The headteacher/principal should identify a person to act as the ECT’s mentor, to provide regular mentoring. The mentor is expected to hold QTS and have the necessary skills and knowledge to work successfully in this role. Mentoring is a very important element of the induction process and the mentor is expected to be given adequate time to carry out the role effectively and to meet the needs of the ECT. This includes attending regular mentoring sessions and mentor training where appropriate and should amount to at least 20 hours across the second academic year of the early career teacher’s induction. The mentor and the induction tutor (see above) are two discrete roles with differing responsibilities, and it is expected that these roles should be held by different individuals. In exceptional circumstances it may be necessary for the headteacher to designate a single teacher to fulfil both roles, which may be the headteacher/principal themselves. Where this is the case the headteacher should ensure that the induction tutor understands that they are fulfilling two discrete roles and that adequate safeguards are put in place to ensure that the mentoring support offered to the ECT is not conflated with assessment of the ECT against the Teachers’ Standards. Support and funding will be made available to enable mentors to undertake their duties – this will vary based on the delivery route a school chooses.
These qualifications (NPQs), already widely recognised and trusted by the sector, and are accredited by the Department for Education. They are designed to help practitioners develop their skills in order to become a more effective school leader and teacher in your school context. From September 2021, the reformed suite of National Professional Qualifications (NPQs) will offer teachers and leaders professional development opportunities and career progression pathways. These qualifications will build on key content areas of the Early Career Framework (ECF) reforms. This allows for further specialisation and development of expertise, helping prepare teachers and leaders for the next step in their careers.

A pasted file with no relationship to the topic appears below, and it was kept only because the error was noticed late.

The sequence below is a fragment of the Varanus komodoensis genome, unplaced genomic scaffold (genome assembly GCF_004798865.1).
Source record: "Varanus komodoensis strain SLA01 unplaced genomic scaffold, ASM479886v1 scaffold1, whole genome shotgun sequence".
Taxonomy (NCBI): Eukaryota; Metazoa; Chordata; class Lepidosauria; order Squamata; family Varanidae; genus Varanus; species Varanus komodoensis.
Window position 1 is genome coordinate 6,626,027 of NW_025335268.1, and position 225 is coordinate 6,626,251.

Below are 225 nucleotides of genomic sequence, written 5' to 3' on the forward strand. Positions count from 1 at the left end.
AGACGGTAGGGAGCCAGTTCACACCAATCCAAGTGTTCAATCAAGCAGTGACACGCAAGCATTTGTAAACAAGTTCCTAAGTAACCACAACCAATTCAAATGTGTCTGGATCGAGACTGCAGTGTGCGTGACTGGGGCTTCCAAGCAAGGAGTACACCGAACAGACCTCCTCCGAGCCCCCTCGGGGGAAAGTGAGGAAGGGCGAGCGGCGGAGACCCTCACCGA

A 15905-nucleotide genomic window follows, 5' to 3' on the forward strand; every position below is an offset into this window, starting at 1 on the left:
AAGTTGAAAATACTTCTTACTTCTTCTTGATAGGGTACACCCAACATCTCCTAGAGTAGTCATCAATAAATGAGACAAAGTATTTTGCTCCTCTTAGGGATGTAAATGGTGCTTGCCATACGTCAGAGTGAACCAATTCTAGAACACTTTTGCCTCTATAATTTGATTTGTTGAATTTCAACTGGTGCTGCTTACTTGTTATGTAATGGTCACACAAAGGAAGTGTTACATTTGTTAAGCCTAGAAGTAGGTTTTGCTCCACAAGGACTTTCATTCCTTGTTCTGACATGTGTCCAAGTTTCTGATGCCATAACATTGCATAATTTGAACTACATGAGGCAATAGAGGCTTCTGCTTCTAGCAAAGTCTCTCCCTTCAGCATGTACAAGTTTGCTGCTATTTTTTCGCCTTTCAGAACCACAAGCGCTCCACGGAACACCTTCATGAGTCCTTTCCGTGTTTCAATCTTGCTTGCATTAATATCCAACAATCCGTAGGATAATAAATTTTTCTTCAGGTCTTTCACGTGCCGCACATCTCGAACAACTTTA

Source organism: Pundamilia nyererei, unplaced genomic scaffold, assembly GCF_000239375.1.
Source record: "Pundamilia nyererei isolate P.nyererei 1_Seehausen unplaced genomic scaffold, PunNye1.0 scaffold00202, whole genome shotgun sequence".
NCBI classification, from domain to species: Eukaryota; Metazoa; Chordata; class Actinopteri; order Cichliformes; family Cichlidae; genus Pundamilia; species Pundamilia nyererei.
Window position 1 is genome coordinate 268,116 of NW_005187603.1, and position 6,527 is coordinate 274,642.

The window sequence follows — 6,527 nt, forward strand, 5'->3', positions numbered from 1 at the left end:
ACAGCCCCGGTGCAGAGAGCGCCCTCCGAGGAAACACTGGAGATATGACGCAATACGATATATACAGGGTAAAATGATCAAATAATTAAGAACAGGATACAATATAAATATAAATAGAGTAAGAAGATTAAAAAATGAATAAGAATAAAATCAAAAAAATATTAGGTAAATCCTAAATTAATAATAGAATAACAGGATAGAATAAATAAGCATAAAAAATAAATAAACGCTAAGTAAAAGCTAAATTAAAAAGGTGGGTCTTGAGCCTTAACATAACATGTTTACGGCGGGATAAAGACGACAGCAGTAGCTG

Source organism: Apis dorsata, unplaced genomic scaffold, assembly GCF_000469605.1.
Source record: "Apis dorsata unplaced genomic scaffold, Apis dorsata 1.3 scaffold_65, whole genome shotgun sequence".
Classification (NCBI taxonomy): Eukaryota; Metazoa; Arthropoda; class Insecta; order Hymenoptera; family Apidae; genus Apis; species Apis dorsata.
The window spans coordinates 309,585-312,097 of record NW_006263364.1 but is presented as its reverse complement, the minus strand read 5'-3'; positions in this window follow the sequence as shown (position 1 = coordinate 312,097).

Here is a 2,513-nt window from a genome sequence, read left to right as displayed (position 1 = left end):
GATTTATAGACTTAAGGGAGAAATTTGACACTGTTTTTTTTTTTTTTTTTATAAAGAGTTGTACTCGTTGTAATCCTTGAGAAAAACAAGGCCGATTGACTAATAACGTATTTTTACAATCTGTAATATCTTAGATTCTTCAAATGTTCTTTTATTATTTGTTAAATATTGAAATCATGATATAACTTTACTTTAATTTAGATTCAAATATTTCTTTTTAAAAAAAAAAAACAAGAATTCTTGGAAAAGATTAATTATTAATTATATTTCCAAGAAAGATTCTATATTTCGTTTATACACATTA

Referring to a new entrant into the profession, registered with the TRA before 31st August 2021. Teachers who have started but not completed their induction on 1 September 2021 will be allowed, until September 2023, to complete a one-year induction period. After this point, these teachers will still be able to complete their induction, but they will need to complete a full two-year induction
These standards set the minimum requirements for teachers’ practice and conduct by which members of the teaching profession are assessed.
The statutory body which awards teacher status following a successful induction period.
Teaching school hubs aim to provide high-quality professional development to teachers at all stages of their careers, delivering school-based initial teacher training (ITT), the ECF, the new specialist national professional qualifications (NPQ), leadership NPQs. They may also provide appropriate body services for early career teachers and other high-quality evidence-based professional development to school leaders and teachers.
From September 2021, the government is funding entitlement for all early career teachers in England to access high-quality professional development at the start of their career. New teachers will now receive development support and training over 2 years instead of one. The offer for early career teachers includes:
From September 2021, all early career teachers will be entitled to an induction period of the full-time equivalent of two academic years.
Teachers who have started but not completed their induction on 1 September 2021 will be allowed, until September 2023, to complete a one-year induction period. After this point, these teachers will still be able to complete their induction, but they will need to complete a full two-year induction.
There are three approaches available, school leaders can choose the approach that best suits the needs for the ECTs and mentors. Full Induction Programme Core Induction Programme and School Based Programme
Schools can choose to work with providers accredited by the DfE, who will design and deliver an induction programme. This is funded by the DfE.
Schools can choose to design and deliver their own induction programme for early careers teachers based on the ECF.
If you choose to use the DfE accredited materials or use your own based on the ECF, you will need to provide information to the appropriate body to demonstrate that their programme fulfils all statutory requirements.